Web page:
Thursday, July 21, 2011

State Of Play (2009)

Crowe Carries This Little Thriller


- We have seen murder mysteries, journalists trying to get the big story, and corrupt politicians before in film history - and State Of Play (2009) meshes all of these sub-genres into one pretty good film. The first half of the film leads the audience to believe that they are in for a great thriller but the second half lets the film down and it becomes a not-so-great thriller by the time the end credits begin to roll. I don't know.... Maybe my expectations are just too high because Russell Crowe has not been in a bad film since hitting superstardom with L.A. Confidential back in 1997? Despite its shortcomings State Of Play is an engaging and recommendable film.

The streets of Washington D.C. sure are dangerous and scandalous (and Marion Barry isn't even around anymore): one simple alley-way murder leads D.C. journalist Cal McAffrey (Russell Crowe) into the scandal and conspiracy that surrounds his old friend and current Congressman Stephen Collins (Ben Affleck). This is not your run-of-the-mill Lewinski-type scandal however; murder is commonplace and there is no one around to trust.

While the plot succeeds in being a good MacGuffin for a great Russell Crowe performance and character, I am not buying the story in its entirety. The story's entire sense of danger and evil presence comes from a corporation called PointCorp, which is trying to make a lot of money overseas in the War on Terror and domestically with its own attempt at privatizing Homeland Security. I am sorry, but in an era of the US Government buying up one third of the US auto industry and trying to take over US healthcare, I have a hard time buying into this idea of a "privatization of Homeland Security" that the film presents.

The underlying threat in State Of Play is a bit of a stretch but the film's script suffers further from indefensibly bad writing. First of all, the film's ending is poorly rushed with an awkward tugging on the heart strings cheese-fest ending that just had to be the studio's idea. If it was not the studio's idea, shame on the handful of writers who wrote the flick. The final "twist" feels tacked on too even though, when you stop and think about it, the "twist" cannot be an unimportant tack-on because it is so integral to the overall plot! Odd....

If the poorly-written ending was not bad enough, the pointless ragging on Crowe's Cal character that occurs throughout the film makes the script look worse. Cal is constantly having his motives, objectivity, and friendship called into question for just about everything he does in the film even though it is pretty darn clear that this character assassination is complete bull shyte. Cal knows how to survive in the dog-eat-dog world of D.C. press and politics and may be a bit emotionally removed sometimes but he is also clearly motivated by his friendship with Collins and by what is right in general. Cal is a good man and it is frustrating to watch him being picked on by the writers in a desperate attempt to add depth of character in an event and mystery driven plot.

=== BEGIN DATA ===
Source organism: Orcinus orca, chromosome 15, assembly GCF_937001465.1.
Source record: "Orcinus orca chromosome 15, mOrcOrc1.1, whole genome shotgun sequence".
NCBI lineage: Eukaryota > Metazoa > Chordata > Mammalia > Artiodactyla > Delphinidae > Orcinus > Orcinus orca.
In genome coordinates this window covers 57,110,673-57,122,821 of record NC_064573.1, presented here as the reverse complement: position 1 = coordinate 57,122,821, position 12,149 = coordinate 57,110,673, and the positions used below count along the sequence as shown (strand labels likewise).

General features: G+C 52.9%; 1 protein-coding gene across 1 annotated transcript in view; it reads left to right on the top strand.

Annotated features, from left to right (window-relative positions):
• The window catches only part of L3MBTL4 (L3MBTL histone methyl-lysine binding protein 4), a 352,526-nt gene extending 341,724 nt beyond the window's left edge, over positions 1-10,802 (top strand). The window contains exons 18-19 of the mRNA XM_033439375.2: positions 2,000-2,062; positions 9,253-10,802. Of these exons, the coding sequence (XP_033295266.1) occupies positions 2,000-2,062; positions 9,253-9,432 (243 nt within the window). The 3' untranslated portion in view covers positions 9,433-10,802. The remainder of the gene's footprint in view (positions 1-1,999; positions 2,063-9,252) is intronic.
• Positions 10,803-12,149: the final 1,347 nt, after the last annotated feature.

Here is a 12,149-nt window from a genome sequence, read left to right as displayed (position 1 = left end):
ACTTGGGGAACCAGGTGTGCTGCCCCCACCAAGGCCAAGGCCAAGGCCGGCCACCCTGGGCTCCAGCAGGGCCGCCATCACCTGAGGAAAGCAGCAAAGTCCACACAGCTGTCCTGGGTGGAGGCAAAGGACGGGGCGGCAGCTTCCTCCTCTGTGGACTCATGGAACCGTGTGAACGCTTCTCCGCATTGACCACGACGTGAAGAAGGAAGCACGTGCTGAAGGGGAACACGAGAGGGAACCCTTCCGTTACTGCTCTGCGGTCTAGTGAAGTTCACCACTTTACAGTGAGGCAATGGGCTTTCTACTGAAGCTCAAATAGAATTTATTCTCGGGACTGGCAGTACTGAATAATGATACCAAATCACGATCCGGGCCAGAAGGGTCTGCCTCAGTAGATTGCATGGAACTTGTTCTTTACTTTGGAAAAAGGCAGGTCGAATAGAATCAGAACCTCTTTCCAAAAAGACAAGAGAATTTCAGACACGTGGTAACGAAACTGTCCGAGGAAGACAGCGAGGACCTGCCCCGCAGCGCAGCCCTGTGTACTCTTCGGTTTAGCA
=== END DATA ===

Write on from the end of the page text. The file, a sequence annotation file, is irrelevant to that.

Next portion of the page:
The bulk of the performances seen in the film are good rather than great - or are just flat-out non-entities. Big-time Hollywood stars Rachel McAdams, Helen Mirren, Jeff Daniels, and Robin Wright Penn show up and probably allowed the studio and distributor to sleep better at night but they do not really turn in performances worth their seven-figure fee. Ben Affleck is up to his usual standard of banality and weakness in his role as Stephen Collins, no surprises here. All his whining about possibly entering into the world of politics better be doubly false, as he is one terrible and irritating congressman here in this film! Jason Bateman is about the only supporting star who throws around any real weight, terrifically playing against type, and, even though Michael Berresse is not much of a recognizable face, he gives one of the better performances in the film as the positively creepy Robert Bingham.

Having said all of that, there are a couple of film-carrying positives that make State Of Play a very worthwhile film. Director Kevin Macdonald mishandles some scenes that end up cheesy or rushed but, overall, he does a great job forming an engaging thriller. State Of Play is visually splendid with excellent cinematography, art direction, and excellent scene framing and is intensely atmospheric with a lot of very tense scenes - no small thanks due to Macdonald.

However, it is pretty clear that Russell Crowe is the only truly great thing about the film. Crowe has played a lot of very different roles in the past, but he is often cast as tough hardy men who would prefer to stay home with the family but, motivated by duty or the severity of circumstance, will beat the living tar out of the bad guys. Here in State Of Play, Crowe successfully down-plays against type in his role as Cal McAffrey, a good man whose duty to his friendship and what is right take precedent in everything that he does. Cal is probably frightened more often than he is stone-cold confident, his veteran wisdom overcoming any type of brashness or hopes at heroism. Russell Crowe is good enough on his own to get the audience invested into the character and film as a whole and is enough of a reason to recommend State Of Play.

CBC Rating: 7/10

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